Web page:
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Introduction to the Trusted Exchange Framework (TEF) and the Common Agreement
4
Draft 1) for public comment. The TEF Draft 1 outlined the minimum set of principles, terms, and conditions
to support the development of a Common Agreement that would enable data exchange across disparate
health information networks.
ONC reviewed all of the public comments on the TEF Draft 14, and has now released an updated draft
package for public comment. In particular, we look forward to receiving comments on the three
complementary documents: the TEF Draft 2, the Minimum Required Terms and Conditions Draft 2 (MRTCs
Draft 2), and the Qualified Health Information Network (QHIN) Technical Framework Draft 1 (QTF Draft
1).5 The TEF sets forth the aspirational principles for trusted exchange that apply to a broad audience of
HINs. The MRTCs constitute the required terms and conditions that would be binding for those who elect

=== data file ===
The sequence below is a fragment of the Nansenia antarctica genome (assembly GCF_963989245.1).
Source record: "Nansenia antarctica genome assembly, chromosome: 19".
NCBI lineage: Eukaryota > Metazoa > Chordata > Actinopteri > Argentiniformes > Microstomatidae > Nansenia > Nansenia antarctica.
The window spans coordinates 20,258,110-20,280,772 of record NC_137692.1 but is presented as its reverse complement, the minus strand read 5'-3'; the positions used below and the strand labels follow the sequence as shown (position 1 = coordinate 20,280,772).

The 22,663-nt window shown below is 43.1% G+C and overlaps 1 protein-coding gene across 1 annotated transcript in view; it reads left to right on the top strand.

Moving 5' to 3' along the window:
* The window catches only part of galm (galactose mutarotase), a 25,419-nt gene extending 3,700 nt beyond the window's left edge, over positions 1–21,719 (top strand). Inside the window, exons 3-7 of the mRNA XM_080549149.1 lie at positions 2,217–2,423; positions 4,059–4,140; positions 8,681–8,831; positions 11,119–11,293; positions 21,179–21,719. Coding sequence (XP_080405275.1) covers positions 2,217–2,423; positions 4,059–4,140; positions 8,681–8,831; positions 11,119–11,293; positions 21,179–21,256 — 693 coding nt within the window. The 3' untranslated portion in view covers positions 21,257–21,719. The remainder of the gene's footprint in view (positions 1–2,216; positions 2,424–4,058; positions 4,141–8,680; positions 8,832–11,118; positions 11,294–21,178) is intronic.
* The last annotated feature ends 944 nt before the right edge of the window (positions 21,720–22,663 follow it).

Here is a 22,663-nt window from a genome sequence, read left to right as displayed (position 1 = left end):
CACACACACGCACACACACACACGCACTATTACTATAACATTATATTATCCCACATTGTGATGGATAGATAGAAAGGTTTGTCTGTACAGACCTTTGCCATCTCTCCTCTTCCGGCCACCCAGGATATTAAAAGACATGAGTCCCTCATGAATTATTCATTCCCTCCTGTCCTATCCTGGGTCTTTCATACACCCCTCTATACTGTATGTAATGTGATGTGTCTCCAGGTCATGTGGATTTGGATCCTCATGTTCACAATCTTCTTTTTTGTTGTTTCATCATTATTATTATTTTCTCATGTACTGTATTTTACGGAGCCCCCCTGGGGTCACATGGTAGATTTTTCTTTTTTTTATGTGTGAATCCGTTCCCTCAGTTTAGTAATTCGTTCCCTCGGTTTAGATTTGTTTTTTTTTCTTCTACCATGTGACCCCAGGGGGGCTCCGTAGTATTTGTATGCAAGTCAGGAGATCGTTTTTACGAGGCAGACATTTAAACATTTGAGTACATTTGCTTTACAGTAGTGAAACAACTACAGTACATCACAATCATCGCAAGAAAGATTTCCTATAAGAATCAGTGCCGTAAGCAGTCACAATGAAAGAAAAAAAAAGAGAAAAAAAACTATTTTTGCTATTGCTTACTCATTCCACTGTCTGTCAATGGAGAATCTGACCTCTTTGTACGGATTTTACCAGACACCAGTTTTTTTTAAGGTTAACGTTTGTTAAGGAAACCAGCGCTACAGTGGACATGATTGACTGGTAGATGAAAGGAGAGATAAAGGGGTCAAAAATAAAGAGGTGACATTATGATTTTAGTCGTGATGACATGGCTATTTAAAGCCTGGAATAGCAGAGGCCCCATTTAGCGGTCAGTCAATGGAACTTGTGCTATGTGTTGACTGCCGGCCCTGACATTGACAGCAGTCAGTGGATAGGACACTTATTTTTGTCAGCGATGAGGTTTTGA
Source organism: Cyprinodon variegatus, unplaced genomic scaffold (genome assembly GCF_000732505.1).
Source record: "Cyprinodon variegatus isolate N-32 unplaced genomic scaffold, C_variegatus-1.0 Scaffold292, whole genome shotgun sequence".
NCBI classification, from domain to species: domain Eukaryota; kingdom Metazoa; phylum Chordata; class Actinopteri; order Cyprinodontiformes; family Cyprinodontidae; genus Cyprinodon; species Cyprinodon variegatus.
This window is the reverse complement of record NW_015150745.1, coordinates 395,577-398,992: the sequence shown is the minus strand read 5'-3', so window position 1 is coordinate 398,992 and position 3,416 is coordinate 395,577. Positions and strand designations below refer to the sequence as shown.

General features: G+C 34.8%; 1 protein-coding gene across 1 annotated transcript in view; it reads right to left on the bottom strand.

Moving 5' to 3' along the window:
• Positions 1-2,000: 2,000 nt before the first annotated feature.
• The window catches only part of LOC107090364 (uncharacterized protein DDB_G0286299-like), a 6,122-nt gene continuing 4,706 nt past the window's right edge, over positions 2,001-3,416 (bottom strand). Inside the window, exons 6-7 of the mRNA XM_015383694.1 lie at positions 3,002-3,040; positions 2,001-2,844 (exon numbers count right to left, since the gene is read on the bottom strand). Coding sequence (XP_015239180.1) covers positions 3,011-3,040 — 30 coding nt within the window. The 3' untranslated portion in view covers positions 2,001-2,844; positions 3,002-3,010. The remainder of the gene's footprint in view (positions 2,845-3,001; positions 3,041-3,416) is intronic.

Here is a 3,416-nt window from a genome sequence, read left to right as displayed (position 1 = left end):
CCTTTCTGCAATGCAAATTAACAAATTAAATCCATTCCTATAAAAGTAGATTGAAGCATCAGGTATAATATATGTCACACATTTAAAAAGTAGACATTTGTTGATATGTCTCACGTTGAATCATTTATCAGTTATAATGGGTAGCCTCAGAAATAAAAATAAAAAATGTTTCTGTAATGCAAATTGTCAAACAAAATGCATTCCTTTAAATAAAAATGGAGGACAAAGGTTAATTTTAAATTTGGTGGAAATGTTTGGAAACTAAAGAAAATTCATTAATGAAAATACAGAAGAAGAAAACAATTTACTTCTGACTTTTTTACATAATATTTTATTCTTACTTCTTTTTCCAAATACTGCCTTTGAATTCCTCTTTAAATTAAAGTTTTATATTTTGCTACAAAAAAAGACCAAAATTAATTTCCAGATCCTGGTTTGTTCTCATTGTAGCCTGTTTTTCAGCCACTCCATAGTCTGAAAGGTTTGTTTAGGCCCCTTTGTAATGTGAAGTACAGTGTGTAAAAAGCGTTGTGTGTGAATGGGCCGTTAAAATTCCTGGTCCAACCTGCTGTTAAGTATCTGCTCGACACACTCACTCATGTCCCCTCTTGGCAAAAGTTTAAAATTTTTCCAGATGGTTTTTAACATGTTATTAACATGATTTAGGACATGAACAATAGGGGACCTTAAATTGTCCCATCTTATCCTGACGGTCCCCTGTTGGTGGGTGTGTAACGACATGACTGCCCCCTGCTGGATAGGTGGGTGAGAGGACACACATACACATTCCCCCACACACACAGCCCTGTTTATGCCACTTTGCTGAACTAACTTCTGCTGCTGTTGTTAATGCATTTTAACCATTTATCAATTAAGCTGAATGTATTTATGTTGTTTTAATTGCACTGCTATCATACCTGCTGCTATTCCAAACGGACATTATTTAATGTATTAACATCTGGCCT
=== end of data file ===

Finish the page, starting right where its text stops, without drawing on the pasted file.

to sign the Common Agreement. The QTF would be incorporated by reference in the Common Agreement
and details the technical components for exchange among QHINs. As they serve different purposes, ONC
separated these parts into three appendices so that commenters could comment on each part in context.
Your comments will help inform the final versions of the TEF and the Common Agreement.
ONC is concurrently issuing a Notice of Funding Opportunity (NOFO)6 to select a Recognized Coordinating
Entity (RCE) to develop, update, implement, and maintain the Common Agreement and the QTF.
The MRTCs Draft 2 requires support for a minimum set of Exchange Purposes for sending and receiving
EHI. The proposed exchange modalities for exchanging EHI include QHIN Targeted Query, QHIN Broadcast
Query, and QHIN Message Delivery, which will facilitate core use cases for interoperability, including
Individuals’ electronic access to and use of their EHI.
Under the MRTCs Draft 2, the Common Agreement will require strong privacy and security protections for
all entities who elect to participate, including entities not covered by the Health Insurance Portability and
Accountability Act (HIPAA). Establishing baseline privacy and security requirements is important for
building and maintaining confidence and trust that EHI shared pursuant to the Common Agreement will
be appropriately protected.
The Cures Act’s focus on trusted exchange is an important step forward to advance an interoperable
health system that empowers individuals to use their EHI to the fullest extent, enables providers and